Platycerium madagascariense - waffles and dream
The Tastiest type of Waffle!
Platycerium madagascariense is a remarkable and very sought-after staghorn fern species occurring mostly as a branch epiphyte restricted to the remaining premontane wet forests of eastern and northern Madagascar. At least one tongue-twisting local name for it has been documented and annotated on an herbarium sheet at a US botanical garden; "Ramandrakotra". It is, broadly-speaking, one of the more cool-growing “rare” staghorn fern species since it originates at elevations from about 1,300-3,900’/400-1,200 m in nature. It is also the smallest staghorn species or hybrid when mature (~22"/55 cm across fertile frond span), which makes it especially interesting to space-constrained small garden or apartment growers. It also offsets freely, even in youth, which distinguishes it from many other commercially-valuable platyceriums.
This species is extremely popular among tropical fern growers in the EU, Asia and the US despite a rather mixed past record in cultivation. Recently, its availability in the ornamental trade has increased exponentially when compared to the the limited, mostly wild accessions that made their way to market in the 1980s-90s. Both spore-grown plants and established clonal offsets are now readily available from staghorn fern specialists and online nurseries that deal in rare tropical ornamental plants. A number of man-made hybrids are also occasionally available from some nurseries and hobbyist sellers, including crosses with P. elephantotis (Erawan), P. alcicorne ex-Madagascar (two named hybrids; Dawboy and Larry Weed), P. quadridichotomum (Harry Luther), P. andinum (Roy Vail) and P. alcicorne ex-Africa (Horne’s Surprise). There are also a few spontaneous hybrids involving an unknown second parent, such as Durval Nunes (although allegedly another cross x P quadridichotum). At least one of these hybrids are now available as starts from micropropagation in Taiwan and Thailand (P. Erawan ‘Emerald Queen’).
As higher quality, artificially-propagated P. madagascariense make their way into horticulture, more growers are experiencing success maintaining this species in their collections over the long-term. Early accessions were reputed to be very delicate and slow-growing, which fostered a narrative that this very desirable fern species was exceptionally challenging or nigh impossible in cultivation. In spite of recent successes, it continues to have a reputation for being delicate with some nurserymen and growers. But, as images here demonstrate, with intermediate environmental conditions and plenty of good-quality water, some clones can be very vigorous and attain large sizes (for the species) from very small offsets in time spans comparable to those required to produce specimen-sized plants of the more common staghorn fern species. Plants from spore are far slower than those started from 2"/5 cm pups from rhizomes, taking from five to eight years to mature depending on cultural conditions.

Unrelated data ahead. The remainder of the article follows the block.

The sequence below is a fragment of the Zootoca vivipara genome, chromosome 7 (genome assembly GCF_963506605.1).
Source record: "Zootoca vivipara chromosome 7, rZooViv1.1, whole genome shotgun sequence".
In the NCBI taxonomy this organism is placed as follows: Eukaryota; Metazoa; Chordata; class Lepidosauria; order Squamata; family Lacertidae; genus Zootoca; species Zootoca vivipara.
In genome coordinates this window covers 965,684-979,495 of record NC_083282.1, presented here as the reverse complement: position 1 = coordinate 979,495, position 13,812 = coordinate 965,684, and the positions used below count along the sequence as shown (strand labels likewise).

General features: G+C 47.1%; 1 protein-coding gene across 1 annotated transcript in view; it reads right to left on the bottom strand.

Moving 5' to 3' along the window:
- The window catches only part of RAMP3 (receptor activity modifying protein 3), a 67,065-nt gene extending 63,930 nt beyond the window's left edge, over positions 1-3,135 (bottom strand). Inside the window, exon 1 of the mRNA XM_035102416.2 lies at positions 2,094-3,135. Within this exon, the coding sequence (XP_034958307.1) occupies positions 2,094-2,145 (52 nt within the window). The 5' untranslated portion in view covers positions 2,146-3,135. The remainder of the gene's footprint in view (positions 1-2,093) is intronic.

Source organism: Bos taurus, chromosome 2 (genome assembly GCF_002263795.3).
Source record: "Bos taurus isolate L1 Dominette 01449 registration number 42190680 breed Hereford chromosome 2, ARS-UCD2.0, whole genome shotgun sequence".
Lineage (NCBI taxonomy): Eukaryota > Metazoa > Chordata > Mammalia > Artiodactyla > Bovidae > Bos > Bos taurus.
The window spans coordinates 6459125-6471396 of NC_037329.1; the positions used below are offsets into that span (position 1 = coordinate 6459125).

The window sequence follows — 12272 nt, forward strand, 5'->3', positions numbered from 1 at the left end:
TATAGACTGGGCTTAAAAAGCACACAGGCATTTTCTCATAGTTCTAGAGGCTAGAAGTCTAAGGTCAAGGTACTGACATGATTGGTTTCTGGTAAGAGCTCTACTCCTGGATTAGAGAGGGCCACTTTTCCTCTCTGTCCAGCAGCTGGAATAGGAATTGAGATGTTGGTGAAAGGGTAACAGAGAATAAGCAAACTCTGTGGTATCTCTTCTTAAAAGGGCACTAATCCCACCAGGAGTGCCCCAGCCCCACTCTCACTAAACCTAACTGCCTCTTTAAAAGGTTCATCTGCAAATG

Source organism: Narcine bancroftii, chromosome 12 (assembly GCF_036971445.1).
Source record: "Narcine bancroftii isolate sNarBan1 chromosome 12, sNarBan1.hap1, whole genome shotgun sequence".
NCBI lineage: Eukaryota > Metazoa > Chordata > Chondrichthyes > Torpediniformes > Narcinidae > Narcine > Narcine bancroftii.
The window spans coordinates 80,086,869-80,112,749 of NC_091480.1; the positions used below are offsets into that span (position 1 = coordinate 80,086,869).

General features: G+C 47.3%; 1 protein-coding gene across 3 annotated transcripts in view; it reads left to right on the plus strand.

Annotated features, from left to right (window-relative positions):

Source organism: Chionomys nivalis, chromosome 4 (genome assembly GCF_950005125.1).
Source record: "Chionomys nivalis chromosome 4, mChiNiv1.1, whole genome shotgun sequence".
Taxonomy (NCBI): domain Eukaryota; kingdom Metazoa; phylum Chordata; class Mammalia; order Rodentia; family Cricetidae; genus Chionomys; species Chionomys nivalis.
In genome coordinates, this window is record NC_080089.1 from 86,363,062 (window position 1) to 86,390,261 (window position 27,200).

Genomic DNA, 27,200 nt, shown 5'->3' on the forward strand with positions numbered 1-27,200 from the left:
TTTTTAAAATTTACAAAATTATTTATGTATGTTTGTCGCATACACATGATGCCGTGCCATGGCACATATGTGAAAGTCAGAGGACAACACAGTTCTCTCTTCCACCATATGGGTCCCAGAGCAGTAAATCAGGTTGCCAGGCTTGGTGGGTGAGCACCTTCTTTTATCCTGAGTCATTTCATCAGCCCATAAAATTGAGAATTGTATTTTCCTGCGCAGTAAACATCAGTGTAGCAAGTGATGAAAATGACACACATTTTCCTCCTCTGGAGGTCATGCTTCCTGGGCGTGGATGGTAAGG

Platycerium madagascariense thrives under very bright, humid, "cool tropical" and intermediate conditions. My observations, both at my home in Guatemala and in a central coastal California greenhouse, indicates that it can be grown successfully alongside P. ridleyi and other sometimes delicate staghorn fern species if the temperature is not kept too high for prolonged periods. In my experience in both countries, these ferns are unfazed by brief dips into the 40s F/8 C and pops to highs into the 90s F/35 F. Unlike P.ridleyi, the root mass of P. madagascariense should not be allowed to dry out for any prolonged period of time. Feeding should be frequent but consistently low dose to avoid marginal burn on the fronds. Most soluble orchid fertilizers designed to be drench or spray fed are up to the task at labeled rates. High quality water, with low TDS (i.e. rain, distilled, RO/RODI, etc.) is required to succeed with this species. Well-grown adult plants should hold between two to five fertile fronds in good condition. I establish offsets in NZ sphagnum in 4"/10 pots, then transfer to tree fern mounts when the first fertile fronds are produced by the young plants. Unlike other members of this genus, I find that it does not grow well on cork plaques. Redwood mounts are used by some growers with apparent success.